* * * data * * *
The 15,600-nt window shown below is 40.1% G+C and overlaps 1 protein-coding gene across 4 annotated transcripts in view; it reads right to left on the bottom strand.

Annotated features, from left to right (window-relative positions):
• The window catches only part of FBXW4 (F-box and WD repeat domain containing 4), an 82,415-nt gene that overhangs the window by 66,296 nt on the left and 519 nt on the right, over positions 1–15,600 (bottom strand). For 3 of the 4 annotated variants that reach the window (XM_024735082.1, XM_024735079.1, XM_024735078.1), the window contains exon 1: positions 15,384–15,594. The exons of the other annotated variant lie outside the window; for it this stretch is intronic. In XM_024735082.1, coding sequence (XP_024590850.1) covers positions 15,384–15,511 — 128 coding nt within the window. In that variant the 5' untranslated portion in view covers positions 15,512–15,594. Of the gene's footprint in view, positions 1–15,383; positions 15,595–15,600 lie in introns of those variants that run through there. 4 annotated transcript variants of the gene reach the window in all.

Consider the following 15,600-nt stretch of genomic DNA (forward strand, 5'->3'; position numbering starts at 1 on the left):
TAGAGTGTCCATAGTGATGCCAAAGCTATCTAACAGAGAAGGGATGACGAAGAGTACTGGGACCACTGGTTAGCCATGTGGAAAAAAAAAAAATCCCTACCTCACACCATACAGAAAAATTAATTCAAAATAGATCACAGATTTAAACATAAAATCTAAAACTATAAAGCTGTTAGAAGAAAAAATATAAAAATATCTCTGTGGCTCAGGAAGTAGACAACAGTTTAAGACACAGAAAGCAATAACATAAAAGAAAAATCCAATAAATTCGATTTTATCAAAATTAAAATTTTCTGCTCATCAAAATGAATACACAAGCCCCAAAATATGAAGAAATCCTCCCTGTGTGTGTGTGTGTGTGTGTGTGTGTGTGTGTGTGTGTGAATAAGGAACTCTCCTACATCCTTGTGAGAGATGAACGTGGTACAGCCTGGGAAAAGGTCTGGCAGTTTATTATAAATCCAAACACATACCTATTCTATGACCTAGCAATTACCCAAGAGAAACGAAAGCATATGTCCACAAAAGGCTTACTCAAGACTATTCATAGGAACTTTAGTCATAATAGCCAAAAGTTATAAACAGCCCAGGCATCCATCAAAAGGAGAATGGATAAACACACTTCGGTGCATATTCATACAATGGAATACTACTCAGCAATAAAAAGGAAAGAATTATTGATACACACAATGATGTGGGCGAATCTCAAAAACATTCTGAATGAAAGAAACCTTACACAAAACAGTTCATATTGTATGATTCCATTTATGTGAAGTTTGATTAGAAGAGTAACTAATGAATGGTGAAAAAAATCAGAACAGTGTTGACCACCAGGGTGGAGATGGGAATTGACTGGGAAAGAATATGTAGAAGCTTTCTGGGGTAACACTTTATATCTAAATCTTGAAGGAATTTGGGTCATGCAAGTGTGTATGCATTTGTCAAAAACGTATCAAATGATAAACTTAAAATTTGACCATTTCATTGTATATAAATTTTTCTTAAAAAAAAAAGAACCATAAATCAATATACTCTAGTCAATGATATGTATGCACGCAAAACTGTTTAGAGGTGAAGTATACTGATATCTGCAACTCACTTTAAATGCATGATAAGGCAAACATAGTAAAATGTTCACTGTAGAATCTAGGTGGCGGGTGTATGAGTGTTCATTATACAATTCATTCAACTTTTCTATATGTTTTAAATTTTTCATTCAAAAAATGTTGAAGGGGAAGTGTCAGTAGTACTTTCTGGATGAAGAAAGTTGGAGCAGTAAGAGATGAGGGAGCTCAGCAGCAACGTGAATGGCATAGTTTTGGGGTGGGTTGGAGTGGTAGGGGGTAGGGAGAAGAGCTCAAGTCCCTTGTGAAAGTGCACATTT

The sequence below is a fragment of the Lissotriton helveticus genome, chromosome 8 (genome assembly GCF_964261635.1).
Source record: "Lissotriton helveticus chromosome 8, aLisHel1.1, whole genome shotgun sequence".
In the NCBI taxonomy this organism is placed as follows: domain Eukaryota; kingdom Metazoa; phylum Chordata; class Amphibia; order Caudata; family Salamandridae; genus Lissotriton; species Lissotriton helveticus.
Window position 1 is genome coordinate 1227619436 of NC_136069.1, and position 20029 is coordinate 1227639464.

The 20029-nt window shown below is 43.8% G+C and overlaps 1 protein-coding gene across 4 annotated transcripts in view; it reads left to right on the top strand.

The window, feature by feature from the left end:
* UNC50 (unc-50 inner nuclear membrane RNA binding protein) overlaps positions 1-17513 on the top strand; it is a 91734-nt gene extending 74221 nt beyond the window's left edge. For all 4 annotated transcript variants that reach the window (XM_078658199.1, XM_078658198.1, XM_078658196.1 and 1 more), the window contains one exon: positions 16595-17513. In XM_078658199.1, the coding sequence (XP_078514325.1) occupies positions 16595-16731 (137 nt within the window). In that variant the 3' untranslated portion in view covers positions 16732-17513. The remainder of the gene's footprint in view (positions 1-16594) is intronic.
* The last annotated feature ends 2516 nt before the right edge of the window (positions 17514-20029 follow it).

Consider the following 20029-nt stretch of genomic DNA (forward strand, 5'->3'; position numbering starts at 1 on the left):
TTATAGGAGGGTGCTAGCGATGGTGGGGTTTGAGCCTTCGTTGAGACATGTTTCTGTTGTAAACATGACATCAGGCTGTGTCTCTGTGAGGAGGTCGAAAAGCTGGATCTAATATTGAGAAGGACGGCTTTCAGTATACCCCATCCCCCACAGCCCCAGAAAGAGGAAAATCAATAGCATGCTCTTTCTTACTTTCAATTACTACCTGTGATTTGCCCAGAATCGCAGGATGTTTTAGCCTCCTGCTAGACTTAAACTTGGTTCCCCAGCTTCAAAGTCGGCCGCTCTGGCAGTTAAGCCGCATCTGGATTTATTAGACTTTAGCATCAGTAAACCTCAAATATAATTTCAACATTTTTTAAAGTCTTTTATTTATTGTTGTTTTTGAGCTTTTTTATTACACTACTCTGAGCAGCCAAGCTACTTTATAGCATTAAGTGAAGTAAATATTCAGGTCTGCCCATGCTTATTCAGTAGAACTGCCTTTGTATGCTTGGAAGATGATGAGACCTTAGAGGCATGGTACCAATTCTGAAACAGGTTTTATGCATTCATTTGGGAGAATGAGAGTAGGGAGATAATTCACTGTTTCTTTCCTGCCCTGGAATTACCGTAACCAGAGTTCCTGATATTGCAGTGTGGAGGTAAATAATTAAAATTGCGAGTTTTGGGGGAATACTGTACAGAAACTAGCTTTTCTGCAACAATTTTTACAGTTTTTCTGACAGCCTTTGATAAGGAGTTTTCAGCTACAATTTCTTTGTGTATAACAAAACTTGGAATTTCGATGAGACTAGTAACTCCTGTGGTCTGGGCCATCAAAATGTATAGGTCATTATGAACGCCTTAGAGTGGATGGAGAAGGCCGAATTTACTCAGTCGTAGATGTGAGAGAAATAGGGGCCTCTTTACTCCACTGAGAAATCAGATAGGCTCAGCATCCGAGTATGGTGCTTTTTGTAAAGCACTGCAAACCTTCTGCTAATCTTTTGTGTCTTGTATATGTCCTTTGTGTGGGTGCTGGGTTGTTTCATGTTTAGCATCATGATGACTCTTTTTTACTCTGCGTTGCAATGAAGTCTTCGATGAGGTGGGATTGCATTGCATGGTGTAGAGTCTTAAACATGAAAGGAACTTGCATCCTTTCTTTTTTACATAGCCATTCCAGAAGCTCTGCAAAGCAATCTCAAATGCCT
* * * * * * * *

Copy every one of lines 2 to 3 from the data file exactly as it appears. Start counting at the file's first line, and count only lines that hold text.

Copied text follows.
Annotated features, from left to right (window-relative positions):
• The window catches only part of FBXW4 (F-box and WD repeat domain containing 4), an 82,415-nt gene that overhangs the window by 66,296 nt on the left and 519 nt on the right, over positions 1–15,600 (bottom strand). For 3 of the 4 annotated variants that reach the window (XM_024735082.1, XM_024735079.1, XM_024735078.1), the window contains exon 1: positions 15,384–15,594. The exons of the other annotated variant lie outside the window; for it this stretch is intronic. In XM_024735082.1, coding sequence (XP_024590850.1) covers positions 15,384–15,511 — 128 coding nt within the window. In that variant the 5' untranslated portion in view covers positions 15,512–15,594. Of the gene's footprint in view, positions 1–15,383; positions 15,595–15,600 lie in introns of those variants that run through there. 4 annotated transcript variants of the gene reach the window in all.